Democrats, GOP Agree on Stopgap to Avoid Government Shutdown

Republicans and Democrats in Congress have agreed in principle on a stopgap spending bill needed to keep the U.S. government open after the new fiscal year begins on Oct. 1. The bill extends current levels of spending for agencies through Dec. 11.

The continuing resolution was the subject of negotiations among Democratic and Republican congressional leaders along with the White House. Both sides were still working through some of the details on a farm aid provision and the bill text had not been finalized yet, according to a Democratic aide.

House leaders have been planning for a vote next week in the chamber, and then it will be up to the Senate to act.

House Speaker Nancy Pelosi and Treasury Secretary Steven Mnuchin agreed earlier this month to keep talks on a virus relief stimulus package separate from the funding bill. Talks on stimulus have stalled since early August with both sides about $1 trillion apart in their offers.

The funding bill was subject to a last minute fight over farm aid that both sides were working to resolve Friday afternoon. Senate Republicans from farm states pushed for $30 billion to replenish funding for the U.S. Department of Agriculture’s Commodity Credit Corp., a government-owned entity that aims to stabilize farm income.

Trump announced $13 billion in new aid to farmers at a rally in Wisconsin on Thursday, and the corporation had already projected an increase in demand for agriculture risk coverage, price-loss coverage, and marketing-assistance loans.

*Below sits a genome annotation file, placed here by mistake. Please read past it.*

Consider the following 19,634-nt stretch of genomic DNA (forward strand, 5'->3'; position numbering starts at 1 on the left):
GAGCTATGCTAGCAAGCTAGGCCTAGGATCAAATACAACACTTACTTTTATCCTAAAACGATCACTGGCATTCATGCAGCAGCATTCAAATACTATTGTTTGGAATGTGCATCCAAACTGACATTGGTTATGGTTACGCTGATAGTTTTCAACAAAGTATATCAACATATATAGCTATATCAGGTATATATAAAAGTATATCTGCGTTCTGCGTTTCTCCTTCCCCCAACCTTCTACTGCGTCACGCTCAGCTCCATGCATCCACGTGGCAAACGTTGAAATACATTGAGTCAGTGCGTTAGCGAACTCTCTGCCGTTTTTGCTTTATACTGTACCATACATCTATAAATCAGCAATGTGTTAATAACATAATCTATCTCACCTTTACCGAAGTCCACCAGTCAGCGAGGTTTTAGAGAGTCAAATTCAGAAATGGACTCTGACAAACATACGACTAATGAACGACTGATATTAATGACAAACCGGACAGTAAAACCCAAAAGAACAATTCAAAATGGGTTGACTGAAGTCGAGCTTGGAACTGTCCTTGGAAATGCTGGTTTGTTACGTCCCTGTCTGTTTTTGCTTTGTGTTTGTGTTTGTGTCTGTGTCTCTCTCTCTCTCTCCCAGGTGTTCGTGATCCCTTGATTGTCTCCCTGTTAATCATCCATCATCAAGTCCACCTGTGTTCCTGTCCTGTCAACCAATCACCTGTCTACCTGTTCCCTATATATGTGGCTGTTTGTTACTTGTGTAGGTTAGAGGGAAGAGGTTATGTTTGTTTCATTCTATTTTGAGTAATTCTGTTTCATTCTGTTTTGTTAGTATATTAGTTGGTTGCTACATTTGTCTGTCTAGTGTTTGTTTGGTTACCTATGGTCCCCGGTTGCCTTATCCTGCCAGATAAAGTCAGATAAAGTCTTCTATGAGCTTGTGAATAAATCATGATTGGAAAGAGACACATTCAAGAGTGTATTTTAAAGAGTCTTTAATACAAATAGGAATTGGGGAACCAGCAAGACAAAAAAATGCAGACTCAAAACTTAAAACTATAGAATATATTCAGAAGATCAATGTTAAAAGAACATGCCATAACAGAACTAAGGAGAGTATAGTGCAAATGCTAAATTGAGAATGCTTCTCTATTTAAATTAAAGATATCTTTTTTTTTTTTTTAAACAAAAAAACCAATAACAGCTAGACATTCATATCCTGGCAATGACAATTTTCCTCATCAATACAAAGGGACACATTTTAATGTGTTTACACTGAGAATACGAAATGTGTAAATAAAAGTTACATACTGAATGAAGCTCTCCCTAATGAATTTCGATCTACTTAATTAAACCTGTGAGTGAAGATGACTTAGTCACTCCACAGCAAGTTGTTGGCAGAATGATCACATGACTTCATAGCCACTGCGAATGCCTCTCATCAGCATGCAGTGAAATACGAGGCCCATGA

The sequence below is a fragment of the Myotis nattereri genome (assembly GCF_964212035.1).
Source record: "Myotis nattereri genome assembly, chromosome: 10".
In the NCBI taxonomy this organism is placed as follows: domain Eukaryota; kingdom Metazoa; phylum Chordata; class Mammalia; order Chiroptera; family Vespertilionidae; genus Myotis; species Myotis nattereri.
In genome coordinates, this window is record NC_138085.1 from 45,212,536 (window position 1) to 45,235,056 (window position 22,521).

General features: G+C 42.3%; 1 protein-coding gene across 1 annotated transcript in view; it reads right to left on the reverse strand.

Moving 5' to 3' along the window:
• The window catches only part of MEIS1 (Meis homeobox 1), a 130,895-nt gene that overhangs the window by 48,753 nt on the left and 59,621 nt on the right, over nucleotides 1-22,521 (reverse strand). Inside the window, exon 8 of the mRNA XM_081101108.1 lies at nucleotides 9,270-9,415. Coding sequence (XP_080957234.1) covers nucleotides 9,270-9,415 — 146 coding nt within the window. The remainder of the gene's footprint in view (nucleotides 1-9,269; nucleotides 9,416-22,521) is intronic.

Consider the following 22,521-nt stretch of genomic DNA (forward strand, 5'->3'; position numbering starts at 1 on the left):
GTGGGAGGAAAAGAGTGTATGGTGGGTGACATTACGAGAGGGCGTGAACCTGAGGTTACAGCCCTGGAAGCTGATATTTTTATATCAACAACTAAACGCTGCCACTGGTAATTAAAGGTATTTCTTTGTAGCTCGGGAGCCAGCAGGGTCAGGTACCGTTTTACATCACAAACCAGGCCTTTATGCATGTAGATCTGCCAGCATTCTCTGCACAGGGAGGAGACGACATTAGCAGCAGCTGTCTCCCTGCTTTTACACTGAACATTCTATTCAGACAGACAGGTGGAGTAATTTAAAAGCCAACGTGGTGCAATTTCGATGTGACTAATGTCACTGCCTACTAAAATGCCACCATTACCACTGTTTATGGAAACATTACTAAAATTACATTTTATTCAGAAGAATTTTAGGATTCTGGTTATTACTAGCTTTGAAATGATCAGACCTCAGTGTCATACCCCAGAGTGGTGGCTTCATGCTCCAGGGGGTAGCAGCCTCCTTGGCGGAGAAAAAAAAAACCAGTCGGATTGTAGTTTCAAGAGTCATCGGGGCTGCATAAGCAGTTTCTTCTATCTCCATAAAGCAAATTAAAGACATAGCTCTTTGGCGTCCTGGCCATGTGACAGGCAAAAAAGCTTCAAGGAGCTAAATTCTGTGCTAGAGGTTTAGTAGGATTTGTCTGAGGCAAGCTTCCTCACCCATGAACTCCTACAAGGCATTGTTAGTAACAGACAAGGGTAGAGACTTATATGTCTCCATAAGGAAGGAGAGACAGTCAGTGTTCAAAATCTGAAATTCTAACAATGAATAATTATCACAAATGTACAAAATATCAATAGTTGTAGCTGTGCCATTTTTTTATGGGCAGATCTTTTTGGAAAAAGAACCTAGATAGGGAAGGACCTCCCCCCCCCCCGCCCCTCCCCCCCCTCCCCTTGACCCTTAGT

Democrats had preferred to keep he farm aid debate for a separate stimulus bill but agreed to the change after securing $2 billion in food assistance for children. But the final language was still being worked on.

Some Democrats had sought to extend funding into next spring, betting that the Nov. 3 election will put them in charge in the Senate and White House. Republicans resisted that push with the argument that it would force Congress to finish work on full funding bills.

Lawmakers will try to complete work on the 12 annual appropriations bills for fiscal 2021 in the post-election lame-duck session in November and December. So far the Senate hasn’t drafted any of the bills, and there’s likely a battle ahead over paying for President Donald Trump’s wall on the U.S.-Mexico border and replacing military funds he raided to pay for the wall last year.

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